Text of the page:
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USGS Scientist Awarded Prestigious Marine Conservation Fellowship
Released: 7/13/1999

Contact Information:
U.S. Department of the Interior, U.S. Geological Survey
Office of Communication
119 National Center
Reston, VA 20192
Gloria Maender 1-click interview
Phone: 520-670-6896 x1

Jim Estes
Phone: 831-459-2820

Providing a plan to help resource managers restore the Bering Sea and North Pacific ecosystem is a task research scientist Jim Estes of the U.S. Geological Survey will pursue during the next four years with funding help from a 1999 Pew Marine Conservation fellowship of $150,000.

"This is a great honor and an opportunity to do much-needed research," said Estes, a marine biologist with the USGS Western Ecological Research Center in Santa Cruz, Calif. Estes, who has spent most of his professional life working on the coastal problems of the Bering Sea and North Pacific ecosystem, recently marked sharp declines in sea otter populations in the ecosystem.

Regarded as the world’s preeminent award for marine conservation, Pew fellowships are highly competitive awards targeted primarily to mid-career professionals working in marine ecosystem conservation, fisheries management, marine contamination and coastal conservation. The Pew Fellows Program in Marine Conservation is an initiative of The Pew Charitable Trusts, based in Philadelphia, Pa., and operated in partnership with the New England Aquarium in Boston.

Estes’ interest in predators’ roles in ecosystems began with sea otters in western Alaska in the 1970’s. He was a co-discoverer of the sea otter’s keystone role in kelp forests. The sea otter, said Estes, is the top predator in a coastal food web composed of sea otter, sea urchin and kelp. The sea otter feeds on sea urchins and suppresses their numbers, which in turn enhances the total production of the coastal ecosystem.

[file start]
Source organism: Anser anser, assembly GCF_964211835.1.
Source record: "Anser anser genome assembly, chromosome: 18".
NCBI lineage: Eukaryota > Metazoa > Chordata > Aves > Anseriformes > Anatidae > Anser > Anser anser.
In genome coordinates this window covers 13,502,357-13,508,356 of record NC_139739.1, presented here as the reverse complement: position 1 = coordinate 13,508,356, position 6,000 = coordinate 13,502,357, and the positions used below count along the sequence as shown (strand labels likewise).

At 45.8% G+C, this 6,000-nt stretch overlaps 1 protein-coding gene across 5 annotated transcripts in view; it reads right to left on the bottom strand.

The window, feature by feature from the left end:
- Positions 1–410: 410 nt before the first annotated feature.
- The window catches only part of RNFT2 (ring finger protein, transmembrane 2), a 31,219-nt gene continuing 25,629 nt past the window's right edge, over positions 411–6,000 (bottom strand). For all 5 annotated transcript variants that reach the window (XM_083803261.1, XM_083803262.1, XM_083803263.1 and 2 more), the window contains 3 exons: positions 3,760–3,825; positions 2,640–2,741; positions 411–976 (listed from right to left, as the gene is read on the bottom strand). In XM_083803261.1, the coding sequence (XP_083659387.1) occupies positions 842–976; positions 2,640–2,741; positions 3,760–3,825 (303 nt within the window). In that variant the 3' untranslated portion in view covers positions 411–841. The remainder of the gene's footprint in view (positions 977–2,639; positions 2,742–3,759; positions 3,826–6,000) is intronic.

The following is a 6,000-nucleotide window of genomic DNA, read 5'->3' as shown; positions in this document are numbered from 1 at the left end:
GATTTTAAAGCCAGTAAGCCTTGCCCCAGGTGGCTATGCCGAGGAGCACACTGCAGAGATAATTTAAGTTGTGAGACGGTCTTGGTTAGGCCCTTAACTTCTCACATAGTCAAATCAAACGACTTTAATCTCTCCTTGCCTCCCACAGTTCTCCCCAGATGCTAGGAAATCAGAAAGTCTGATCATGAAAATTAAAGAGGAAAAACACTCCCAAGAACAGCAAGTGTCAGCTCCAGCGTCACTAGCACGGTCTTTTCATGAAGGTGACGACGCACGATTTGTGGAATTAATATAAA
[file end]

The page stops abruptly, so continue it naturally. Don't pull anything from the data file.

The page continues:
Estes expects his proposed study to provide those charged with managing fisheries and marine mammals further information on how the Bering Sea and North Pacific ecosystem works and insight into why it is undergoing drastic change.

Habitat destruction is seen as a fundamental problem by conservation biologists studying ecosystems on land, said Estes. While large-scale habitat alteration is clearly evident on land, it is less evident in the oceans. "Marine systems have collapsed in areas where there is simply no evidence of habitat destruction, such as in remote coastal regions and the open sea," said Estes. He suspects that the distances over which human effects are manifested are much greater at sea than they are on land.

Nominations for Pew Fellowships are made through an international network of environmental experts. Review and selection is conducted by a 12-member international advisory committee. Selection is based on the applied conservation merit of the proposal, the individual’s professional achievement, and the potential impact of the project. More information on the 1999 Pew Marine Conservation Fellows is available on the Pew Fellows Program website www.pewmarine.org.

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